Detroit Red Wings reflect on strange, different year


Detroit – The realization of what was to come had started the day before, but on March 12th last year the unexpected struck the NHL.

The league paused its season due to coronavirus concerns.

The Red Wings were preparing to travel to the Verizon Center for a morning skate that was due to be played in Washington later that evening.

They never made it into the arena, rumors that Commissioner Gary Bettman was going out of season.

The official announcement came a few hours later.

“At that point we all expected there would be a slight delay and we will end the season in a couple of weeks,” said striker Adam Erne.

The Wings failed to qualify for the NHL’s return last summer as the league ended their season and crowned Tampa Bay Stanley Cup champions.

Not being able to play hockey was a long wait for the Red Wings and six other teams until a shortened 56-game regular season kicks off in January.

“I didn’t know if our season would continue (last March) but I certainly didn’t think I’d be sitting here on St. Patrick’s Day and the world is still nowhere near normal,” said coach Jeff Blashill. “I didn’t think it would be 10 months before we were back on the ice. I didn’t think it would be a year and we would still have limited fans (in arenas).

“It’s been a long time for everyone. Hopefully there will be light at the end of the tunnel and we will get as close to normal as possible.

“It was like nothing I ever thought I’d go through, and hopefully we don’t have to go through it again.”

Striker Sam Gagner remembers being in Detroit but his family was back in Edmonton as Gagner had been acquired in a trade a few weeks earlier.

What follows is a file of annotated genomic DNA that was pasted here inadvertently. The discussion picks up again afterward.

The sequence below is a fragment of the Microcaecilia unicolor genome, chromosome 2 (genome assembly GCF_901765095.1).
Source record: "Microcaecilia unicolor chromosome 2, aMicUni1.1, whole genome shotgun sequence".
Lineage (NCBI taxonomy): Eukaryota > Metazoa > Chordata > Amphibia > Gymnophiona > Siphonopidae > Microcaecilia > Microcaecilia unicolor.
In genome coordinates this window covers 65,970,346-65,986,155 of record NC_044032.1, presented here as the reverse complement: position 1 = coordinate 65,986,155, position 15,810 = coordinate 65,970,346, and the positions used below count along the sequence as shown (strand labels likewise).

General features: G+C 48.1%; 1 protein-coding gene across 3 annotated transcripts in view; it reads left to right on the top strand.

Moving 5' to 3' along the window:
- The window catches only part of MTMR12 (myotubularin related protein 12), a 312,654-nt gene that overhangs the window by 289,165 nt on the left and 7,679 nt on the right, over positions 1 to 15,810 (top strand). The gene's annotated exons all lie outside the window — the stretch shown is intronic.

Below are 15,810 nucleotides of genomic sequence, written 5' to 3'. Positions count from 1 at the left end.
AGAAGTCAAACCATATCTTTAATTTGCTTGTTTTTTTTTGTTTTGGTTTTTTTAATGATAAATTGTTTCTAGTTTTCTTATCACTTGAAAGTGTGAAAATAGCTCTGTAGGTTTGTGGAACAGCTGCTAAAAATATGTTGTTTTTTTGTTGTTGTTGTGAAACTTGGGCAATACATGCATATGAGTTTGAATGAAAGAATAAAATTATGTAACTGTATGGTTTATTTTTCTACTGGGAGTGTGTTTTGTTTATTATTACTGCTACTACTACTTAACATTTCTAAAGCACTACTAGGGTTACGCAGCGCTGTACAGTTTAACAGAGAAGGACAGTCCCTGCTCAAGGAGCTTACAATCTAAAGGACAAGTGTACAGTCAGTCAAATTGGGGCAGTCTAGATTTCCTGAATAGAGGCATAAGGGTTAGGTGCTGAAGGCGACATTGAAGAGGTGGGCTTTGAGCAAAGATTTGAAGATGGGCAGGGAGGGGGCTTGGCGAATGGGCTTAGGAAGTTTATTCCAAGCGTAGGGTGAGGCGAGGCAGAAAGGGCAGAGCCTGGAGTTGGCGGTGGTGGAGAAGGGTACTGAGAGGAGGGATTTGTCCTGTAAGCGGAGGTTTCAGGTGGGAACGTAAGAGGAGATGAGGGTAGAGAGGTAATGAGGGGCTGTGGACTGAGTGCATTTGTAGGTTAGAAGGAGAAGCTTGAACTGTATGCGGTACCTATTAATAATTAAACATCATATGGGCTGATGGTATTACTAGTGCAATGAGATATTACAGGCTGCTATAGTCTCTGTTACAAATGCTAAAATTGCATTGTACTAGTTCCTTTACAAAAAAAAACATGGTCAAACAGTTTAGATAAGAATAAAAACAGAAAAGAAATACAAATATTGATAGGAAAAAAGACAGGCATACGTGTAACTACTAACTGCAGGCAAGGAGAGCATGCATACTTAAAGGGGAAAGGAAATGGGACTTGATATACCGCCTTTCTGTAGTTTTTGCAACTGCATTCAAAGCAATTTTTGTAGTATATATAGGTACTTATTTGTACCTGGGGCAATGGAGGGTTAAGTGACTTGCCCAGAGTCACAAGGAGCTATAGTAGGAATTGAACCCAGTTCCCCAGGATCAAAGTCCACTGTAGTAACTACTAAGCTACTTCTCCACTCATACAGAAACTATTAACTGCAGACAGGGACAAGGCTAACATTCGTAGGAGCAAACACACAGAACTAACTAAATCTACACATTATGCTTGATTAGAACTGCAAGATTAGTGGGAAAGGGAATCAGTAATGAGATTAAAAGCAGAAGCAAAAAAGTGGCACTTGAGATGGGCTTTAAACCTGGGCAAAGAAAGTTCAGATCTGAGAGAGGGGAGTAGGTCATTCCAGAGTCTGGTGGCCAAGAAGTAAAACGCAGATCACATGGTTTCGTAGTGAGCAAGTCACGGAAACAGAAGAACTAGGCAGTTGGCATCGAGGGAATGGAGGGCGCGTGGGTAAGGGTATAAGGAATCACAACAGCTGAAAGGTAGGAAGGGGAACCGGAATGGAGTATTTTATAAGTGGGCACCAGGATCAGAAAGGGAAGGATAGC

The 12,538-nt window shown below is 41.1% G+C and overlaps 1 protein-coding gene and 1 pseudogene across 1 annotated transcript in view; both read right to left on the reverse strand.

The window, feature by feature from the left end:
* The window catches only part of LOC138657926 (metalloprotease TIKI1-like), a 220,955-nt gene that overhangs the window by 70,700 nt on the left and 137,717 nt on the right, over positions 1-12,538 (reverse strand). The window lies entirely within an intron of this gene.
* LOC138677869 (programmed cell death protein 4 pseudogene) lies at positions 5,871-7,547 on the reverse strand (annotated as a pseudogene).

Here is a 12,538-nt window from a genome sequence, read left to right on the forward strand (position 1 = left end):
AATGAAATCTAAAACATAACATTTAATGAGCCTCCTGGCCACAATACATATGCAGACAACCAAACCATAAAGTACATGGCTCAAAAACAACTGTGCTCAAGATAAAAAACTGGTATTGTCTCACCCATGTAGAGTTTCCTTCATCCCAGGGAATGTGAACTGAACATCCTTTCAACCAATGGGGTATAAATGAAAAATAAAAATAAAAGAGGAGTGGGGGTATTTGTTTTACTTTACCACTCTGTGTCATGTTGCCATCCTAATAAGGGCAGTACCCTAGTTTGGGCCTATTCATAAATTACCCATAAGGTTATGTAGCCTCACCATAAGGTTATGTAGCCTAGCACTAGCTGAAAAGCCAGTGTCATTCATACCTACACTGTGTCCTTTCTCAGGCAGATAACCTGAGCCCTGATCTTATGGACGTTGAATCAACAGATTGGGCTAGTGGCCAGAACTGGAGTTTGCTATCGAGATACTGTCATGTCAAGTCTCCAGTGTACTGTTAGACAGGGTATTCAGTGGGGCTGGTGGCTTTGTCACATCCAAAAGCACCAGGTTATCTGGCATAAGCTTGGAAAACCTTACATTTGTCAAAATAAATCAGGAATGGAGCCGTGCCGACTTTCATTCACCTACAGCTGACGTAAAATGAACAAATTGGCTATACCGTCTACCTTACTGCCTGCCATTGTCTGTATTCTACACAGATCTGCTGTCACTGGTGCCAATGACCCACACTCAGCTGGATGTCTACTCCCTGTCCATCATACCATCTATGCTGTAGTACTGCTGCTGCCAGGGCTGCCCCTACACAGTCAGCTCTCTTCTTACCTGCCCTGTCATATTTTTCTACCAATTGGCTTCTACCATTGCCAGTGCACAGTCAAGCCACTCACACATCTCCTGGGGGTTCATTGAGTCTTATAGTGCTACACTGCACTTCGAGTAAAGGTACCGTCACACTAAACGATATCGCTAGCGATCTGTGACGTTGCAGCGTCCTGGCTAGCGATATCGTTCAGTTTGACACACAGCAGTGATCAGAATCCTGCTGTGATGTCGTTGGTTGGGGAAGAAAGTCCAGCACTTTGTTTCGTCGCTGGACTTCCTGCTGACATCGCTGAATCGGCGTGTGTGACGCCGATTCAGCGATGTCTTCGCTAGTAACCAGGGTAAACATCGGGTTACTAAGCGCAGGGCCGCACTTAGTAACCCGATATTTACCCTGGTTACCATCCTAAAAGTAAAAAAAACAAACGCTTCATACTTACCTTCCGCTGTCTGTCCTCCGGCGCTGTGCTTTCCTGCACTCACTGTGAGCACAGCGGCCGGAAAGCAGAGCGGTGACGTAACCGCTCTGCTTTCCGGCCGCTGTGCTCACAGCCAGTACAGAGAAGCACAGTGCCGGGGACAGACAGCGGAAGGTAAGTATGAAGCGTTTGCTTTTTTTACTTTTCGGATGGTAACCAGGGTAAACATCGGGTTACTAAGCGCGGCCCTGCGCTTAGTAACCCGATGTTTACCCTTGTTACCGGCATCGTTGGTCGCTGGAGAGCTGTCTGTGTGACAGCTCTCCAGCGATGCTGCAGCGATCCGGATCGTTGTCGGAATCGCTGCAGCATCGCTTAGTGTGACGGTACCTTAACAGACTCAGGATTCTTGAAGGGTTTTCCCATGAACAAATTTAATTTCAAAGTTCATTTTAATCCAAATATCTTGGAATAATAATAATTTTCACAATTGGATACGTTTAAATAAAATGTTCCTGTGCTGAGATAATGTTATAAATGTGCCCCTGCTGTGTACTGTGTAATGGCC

Gagner did not go to Washington because he was injured.

But Gagner spoke to teammates who were monitoring the news and, given the bad news, knew the potential for a break in the season was real.

“I was trying to figure out how long the break (or break) would be, what is going on in the world, and how am I going to come back to see my family?” said Gagner, who drove to Toronto before the end of that weekend and eventually flew to Edmonton. “Will the borders close? All of these kinds of things. It was a lot on everyone’s lips and we are now a year away from it and it is still on everyone’s lips.

“You look at our situation and just feel for everyone who is still going through a difficult time and you are just grateful that we are back playing and doing what we love to do.”

Another rise in the virus in autumn left no hope of a start to the season by January.

And the late start didn’t seem to help as multiple teams, including the Wings, battled COVID-19 outbreaks, decimated lineups and canceled games.

The Wings had five regulars from the lineup, which weakened their lineup and cost them potential wins.

However, in the past few weeks, only three players have been on the COVID-19 log list, which shows that the NHL – and society – are making headway.

“The quick tests on match days were really positive,” said Blashill. “The situation that happened to us (mid-January) and I have no proof of it, but it seems we have received broadcasts from players we played against for Carolina (season opening series). We had done a good job not to get infected from the outside.

“It looks like there is light at the end of the tunnel for us as a society and that will only help us end the season.”

The only positive thing about all of this, said Blashill and the players, was the opportunity to spend time with family.

There was more time to be at home than there otherwise would have been, and for that everyone is grateful.

“At one point I said, ‘We’re going to enjoy the summer,’ and it was beautiful,” said Blashill. “The only positive thing about it is that I’ve been spending more time with my kids and more time with my wife than I normally can, whether I’m watching movies, going for walks with my wife, which I actually haven’t done done a lot.

“Our family had grown closer because of the time we spent together.”

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Twitter: @tkulfan


Dusty Kennedy